Instead of dwelling in anger at the misdiagnosis, I attacked life with a newfound vigor and a determination to grow back into joy. I committed wholeheartedly to exposure therapy and weaning myself off the antipsychotic medications. It was grueling work in every way, but it was absolutely worth it. After one year of intense behavioral work and routine visits with him, I was hardly recognizable: I was fully employed, growing in the business world, surrounded by a close group of friends, and had a boyfriend, Dave.
With the return of my health came an intense desire to have a dog of my own. I was finally well enough to give the love back to the animals that had so clearly given me so much over the years. My now husband, Dave, and I, smitten with Sophie after many weekends dog sitting, reached out to her breeder and were lucky enough to get Sophie’s own niece as our pup.
Wafflenugget, as we named her, came to us on Valentine’s Day three and a half years ago. She was named after my Dad’s first childhood dog - Waffle the Newfoundland - and we added nugget to her name because of her supposed “runt” status.
Like Trouble and Sophie, and most Berners for that matter, Waffle’s personality was dynamic from the beginning. She was stubborn, exceptionally loyal and absolutely obsessed with food. Her days revolved around three things: snuggles, outdoor adventures, and her quest for handouts. When she wasn't in one of those three states of existence, she made her displeasure aggressively known by chewing the drywall and every item of furniture in our home. Although we pretended to feel otherwise at such moments, we loved every minute of her silliness and those first few months with her will always be treasured as a sleep-deprived blur of hilarity, destruction, and, I’ll be honest, spoiling her rotten even when we shouldn't have.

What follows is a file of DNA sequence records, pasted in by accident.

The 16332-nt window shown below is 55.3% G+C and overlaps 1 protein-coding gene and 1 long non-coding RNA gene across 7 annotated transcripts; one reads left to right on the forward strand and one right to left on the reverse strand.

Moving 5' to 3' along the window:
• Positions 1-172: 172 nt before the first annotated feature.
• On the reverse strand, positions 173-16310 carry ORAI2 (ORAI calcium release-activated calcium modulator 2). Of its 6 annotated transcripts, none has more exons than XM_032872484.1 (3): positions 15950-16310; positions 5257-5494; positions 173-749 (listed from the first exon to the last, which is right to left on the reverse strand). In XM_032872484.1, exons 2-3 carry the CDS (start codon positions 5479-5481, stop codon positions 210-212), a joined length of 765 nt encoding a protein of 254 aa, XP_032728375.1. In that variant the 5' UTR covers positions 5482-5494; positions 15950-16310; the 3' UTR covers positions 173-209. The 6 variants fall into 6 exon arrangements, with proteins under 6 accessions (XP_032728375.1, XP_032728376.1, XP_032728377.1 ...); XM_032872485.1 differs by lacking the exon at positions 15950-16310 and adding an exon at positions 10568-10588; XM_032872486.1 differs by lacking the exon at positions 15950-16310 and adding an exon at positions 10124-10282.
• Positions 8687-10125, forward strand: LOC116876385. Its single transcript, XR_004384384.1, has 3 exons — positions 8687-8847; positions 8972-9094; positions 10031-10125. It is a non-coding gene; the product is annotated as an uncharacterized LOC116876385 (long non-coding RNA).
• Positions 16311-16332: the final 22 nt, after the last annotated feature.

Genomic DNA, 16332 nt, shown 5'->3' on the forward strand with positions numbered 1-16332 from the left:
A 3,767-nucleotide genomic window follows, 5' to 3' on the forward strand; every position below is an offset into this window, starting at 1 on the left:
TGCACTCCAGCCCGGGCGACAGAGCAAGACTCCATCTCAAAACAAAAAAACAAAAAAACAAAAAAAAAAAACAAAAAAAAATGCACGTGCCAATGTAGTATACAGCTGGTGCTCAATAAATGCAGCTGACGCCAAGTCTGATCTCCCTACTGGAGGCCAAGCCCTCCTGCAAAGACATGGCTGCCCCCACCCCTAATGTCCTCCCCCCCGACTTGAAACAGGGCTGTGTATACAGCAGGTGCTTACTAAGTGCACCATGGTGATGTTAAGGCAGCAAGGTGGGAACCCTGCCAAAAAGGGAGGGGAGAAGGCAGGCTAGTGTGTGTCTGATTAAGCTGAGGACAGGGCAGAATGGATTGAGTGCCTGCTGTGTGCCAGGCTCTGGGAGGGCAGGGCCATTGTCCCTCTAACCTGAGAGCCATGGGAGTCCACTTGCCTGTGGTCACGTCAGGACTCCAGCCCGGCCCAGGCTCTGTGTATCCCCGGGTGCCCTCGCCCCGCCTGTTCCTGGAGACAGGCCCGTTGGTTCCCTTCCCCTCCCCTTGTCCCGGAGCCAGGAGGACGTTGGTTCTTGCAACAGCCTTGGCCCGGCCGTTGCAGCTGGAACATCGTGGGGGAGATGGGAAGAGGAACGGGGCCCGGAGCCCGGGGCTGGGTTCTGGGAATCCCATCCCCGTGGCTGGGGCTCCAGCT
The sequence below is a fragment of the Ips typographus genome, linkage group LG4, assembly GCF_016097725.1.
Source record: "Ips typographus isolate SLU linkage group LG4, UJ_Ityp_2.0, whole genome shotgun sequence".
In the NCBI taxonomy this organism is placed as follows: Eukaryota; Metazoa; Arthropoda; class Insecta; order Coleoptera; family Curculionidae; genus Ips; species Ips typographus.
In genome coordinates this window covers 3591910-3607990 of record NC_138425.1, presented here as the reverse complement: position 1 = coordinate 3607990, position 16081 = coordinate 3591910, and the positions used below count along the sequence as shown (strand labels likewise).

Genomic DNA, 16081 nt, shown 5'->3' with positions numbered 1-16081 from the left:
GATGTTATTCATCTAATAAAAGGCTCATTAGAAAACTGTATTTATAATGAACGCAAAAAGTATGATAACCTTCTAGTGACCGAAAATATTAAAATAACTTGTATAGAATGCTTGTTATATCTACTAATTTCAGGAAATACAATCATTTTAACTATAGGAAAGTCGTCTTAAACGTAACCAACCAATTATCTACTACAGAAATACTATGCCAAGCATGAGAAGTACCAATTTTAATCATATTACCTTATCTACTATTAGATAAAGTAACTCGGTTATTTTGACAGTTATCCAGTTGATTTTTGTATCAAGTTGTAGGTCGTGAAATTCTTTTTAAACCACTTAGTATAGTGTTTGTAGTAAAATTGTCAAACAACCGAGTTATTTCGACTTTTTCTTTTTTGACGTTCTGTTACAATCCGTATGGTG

After three months with us, I started a new job as a social media marketer for a coffee company. Working remotely from home, Waffle and I got to spend every single moment together. After a month of being inseparable, the strangest thing started happening - Waffle started jumping in my lap or wrapping her paw around my ankle about thirty seconds before every panic attack and flashback I experienced.
At first, Dave and I were convinced it was a random coincidence. But, after a few weeks of her alerting me to every flashback I had and reading online about dogs’ ability to pick up on the pheromone release that occurs when a human experiences anxiety, we realized that Waffle had taught herself to alert me to my own anxiety, panic and PTSD symptoms. Fascinated and excited by this development, I researched psychiatric service dogs at length and read everything I could get my hands on.
Now, as I’ve told you and as you certainly will see on her Instagram, Waffle is beyond obsessed with food, so as soon as I added the bacon reward component to her alerting, she became even more focused on her skill set. What started as alerts for only flashbacks and panic attacks quickly developed into alerts for OCD rituals, rumination and social anxiety. It blew both of our minds, but it excited us even more.